2. Travel – Tony Blair once said people in Britain shouldn’t bother reducing their flying because in time scientists will fix global warming. He couldn’t be more wrong. Not only is climate change already killing people, airplanes are one of the worst offenders. The inconvenient truth is that planes emit a lot of carbon, and this being released into the upper atmosphere more than doubles its impact – made worse by the fact that most flights are really unnecessary. Travel is a great thing, but if it’s done by airplane, it’s incredibly damaging. Until planes can fly on clean energy, ignoring the low fares and giving up flying as much as possible is the only option. All of Europe is accessible by rail in surprisingly little time. Substituting multiple mini breaks for a longer holiday will also cut your travel emissions. Scotland itself is full of places to visit, again accessible by train – try a weekend in the Highlands instead of another 48 hours in Amsterdam. Personal travel footprints will vary, but according to ecopassenger.org and thetrainline.com’s eco calculator, substituting trains for return flights from Glasgow to Barcelona and to Berlin will save 2.3 tonnes a year, or 1.8 lives.

Travel in daily life is also very important. Glasgow’s often complained-about public transport is actually pretty good. You can get to almost anywhere in the city from any starting point. Cutting personal car use to only when it is truly impossible to use public transport is essential, and not only for people on the other side of the world – Glasgow’s air exceeds WHO limits on pollutants. We all have to breathe the same air – it’s our responsibility to ourselves and to each other to avoid making it poisonous. Student passes are available on the buses and an 18-25 train card will cut fares by a third. Walking and cycling are also amazing ways to cut your footprint and get fitter in the process, and at rush hour a bike can get through the city centre in a fraction of the time of the vehicles on the road. You’ve probably noticed the rental bike stations spreading out over the city. German company Nextbike is behind these, and the prices for rental are very reasonable compared to the costs related to a car. Even better, for Glasgow University students, free use is available simply by signing up with your university email. Students at Caledonian and Strathclyde can take advantage of a 50% discount – just £30 a year. Bike lanes are lacking in some areas, but the more people who cycle the more likely it is the council will take action. Again, personal footprints depend on a number of variables but taking a 10 mile commute as an example, switching from an average petrol car to the train could save a further 1.16 tonnes of emissions = 0.92 less lives ruined.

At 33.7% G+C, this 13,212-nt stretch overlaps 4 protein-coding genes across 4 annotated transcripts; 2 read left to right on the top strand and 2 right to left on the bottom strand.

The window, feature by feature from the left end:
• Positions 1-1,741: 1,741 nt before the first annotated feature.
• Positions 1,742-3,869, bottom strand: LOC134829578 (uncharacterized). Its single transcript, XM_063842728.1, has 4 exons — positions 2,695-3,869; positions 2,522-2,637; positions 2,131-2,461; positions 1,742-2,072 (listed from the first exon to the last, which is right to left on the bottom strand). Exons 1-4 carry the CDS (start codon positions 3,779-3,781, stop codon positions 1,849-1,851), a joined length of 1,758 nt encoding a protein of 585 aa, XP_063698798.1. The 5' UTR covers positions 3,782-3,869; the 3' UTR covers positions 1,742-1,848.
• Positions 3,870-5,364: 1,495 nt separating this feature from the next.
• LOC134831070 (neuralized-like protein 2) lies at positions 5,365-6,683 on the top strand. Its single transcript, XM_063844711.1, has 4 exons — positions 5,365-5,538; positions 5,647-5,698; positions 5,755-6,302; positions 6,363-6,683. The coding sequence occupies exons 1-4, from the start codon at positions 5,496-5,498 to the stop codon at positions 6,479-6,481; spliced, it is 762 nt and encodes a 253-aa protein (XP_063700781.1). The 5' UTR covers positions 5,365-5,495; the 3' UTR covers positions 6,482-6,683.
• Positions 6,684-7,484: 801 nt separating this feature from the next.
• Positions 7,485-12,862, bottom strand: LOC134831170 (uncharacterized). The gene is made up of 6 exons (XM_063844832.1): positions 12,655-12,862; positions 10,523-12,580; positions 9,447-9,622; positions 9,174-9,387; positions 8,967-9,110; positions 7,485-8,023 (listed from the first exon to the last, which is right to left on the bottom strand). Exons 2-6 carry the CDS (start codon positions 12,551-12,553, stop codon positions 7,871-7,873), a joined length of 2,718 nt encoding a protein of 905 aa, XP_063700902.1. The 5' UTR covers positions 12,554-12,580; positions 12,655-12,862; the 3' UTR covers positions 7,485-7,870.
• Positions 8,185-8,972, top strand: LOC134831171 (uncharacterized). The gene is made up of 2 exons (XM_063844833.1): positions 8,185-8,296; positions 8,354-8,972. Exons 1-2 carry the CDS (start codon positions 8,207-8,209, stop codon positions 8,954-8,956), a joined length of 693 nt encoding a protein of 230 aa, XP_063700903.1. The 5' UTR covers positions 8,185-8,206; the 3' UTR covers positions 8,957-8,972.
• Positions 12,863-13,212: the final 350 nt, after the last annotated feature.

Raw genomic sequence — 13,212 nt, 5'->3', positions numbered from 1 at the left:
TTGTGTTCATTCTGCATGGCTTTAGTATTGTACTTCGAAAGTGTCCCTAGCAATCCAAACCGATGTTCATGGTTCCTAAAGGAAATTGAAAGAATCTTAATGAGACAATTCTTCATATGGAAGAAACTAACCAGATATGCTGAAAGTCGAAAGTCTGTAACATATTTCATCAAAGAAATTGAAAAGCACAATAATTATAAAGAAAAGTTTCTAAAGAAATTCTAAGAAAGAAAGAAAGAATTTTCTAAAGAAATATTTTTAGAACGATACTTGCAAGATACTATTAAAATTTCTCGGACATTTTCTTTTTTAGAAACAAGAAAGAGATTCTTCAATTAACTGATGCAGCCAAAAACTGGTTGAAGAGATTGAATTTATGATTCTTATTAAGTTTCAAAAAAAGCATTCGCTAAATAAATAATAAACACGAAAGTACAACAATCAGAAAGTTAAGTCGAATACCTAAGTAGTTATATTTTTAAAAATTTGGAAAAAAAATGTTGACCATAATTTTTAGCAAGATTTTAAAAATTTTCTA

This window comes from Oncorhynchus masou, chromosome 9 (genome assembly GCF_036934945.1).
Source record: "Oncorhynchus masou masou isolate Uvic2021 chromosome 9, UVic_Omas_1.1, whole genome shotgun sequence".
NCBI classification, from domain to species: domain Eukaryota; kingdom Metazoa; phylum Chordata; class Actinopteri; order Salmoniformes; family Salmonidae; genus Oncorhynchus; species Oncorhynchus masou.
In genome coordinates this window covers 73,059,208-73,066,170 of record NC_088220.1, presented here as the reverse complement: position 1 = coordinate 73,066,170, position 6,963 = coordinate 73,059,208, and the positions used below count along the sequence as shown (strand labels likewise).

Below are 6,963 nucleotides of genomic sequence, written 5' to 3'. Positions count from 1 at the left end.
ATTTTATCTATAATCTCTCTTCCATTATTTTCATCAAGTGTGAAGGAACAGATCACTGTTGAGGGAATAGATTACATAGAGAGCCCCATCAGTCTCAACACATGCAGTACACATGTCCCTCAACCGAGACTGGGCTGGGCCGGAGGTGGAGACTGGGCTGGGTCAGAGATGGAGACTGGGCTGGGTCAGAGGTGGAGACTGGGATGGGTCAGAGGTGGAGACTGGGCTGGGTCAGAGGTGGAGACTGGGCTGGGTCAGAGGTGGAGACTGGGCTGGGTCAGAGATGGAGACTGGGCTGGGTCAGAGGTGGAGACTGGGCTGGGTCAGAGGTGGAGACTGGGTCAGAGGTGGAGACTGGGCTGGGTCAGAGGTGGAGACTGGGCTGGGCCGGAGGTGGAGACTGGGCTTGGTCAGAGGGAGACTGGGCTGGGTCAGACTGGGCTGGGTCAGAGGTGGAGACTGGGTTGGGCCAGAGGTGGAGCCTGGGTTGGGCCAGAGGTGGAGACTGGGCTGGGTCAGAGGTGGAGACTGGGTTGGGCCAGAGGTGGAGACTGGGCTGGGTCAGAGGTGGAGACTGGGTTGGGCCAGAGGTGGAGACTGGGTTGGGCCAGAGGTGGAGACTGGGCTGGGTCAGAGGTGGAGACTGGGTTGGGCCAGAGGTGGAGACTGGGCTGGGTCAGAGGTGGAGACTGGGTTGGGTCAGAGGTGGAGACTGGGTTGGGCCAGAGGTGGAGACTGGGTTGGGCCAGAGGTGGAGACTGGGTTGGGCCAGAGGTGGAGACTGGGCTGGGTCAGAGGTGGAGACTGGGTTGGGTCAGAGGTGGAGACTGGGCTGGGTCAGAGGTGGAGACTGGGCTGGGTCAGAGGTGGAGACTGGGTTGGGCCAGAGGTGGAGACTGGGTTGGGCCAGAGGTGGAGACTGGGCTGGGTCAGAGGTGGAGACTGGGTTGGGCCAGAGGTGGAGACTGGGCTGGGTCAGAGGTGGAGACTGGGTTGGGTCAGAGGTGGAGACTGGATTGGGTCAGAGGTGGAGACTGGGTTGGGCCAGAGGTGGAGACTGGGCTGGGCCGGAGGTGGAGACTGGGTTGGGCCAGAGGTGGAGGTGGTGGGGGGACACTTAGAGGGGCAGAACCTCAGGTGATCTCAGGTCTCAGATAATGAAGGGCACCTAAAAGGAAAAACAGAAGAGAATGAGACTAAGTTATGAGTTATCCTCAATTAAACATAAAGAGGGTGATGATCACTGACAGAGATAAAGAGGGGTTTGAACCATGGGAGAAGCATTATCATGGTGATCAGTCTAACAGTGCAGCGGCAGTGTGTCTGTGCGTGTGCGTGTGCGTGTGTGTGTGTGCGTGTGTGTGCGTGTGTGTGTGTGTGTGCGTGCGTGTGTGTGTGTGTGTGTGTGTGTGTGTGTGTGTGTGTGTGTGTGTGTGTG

3. Consumerism – Britain is a capitalist country. We have been raised in a culture that values growth and accumulation of wealth more than environmental consciousness and equality. Realistically, this way of living is utterly unsustainable and has led to the worst example of Western exploitation of the global south. Workers in the developing world work back-breaking shifts for pennies to supply us with goods, the carbon impact of which then causes floods, droughts, heatwaves and hurricanes which destroy their homes and lives. It is an horrendous injustice. By simply assessing whether or not you need something before you buy it, and buying second-hand or fair trade products instead, this deadly cycle can end. Electronics and clothing have surprisingly high carbon footprints, and repairing and renewing them instead of replacing them can have a big impact.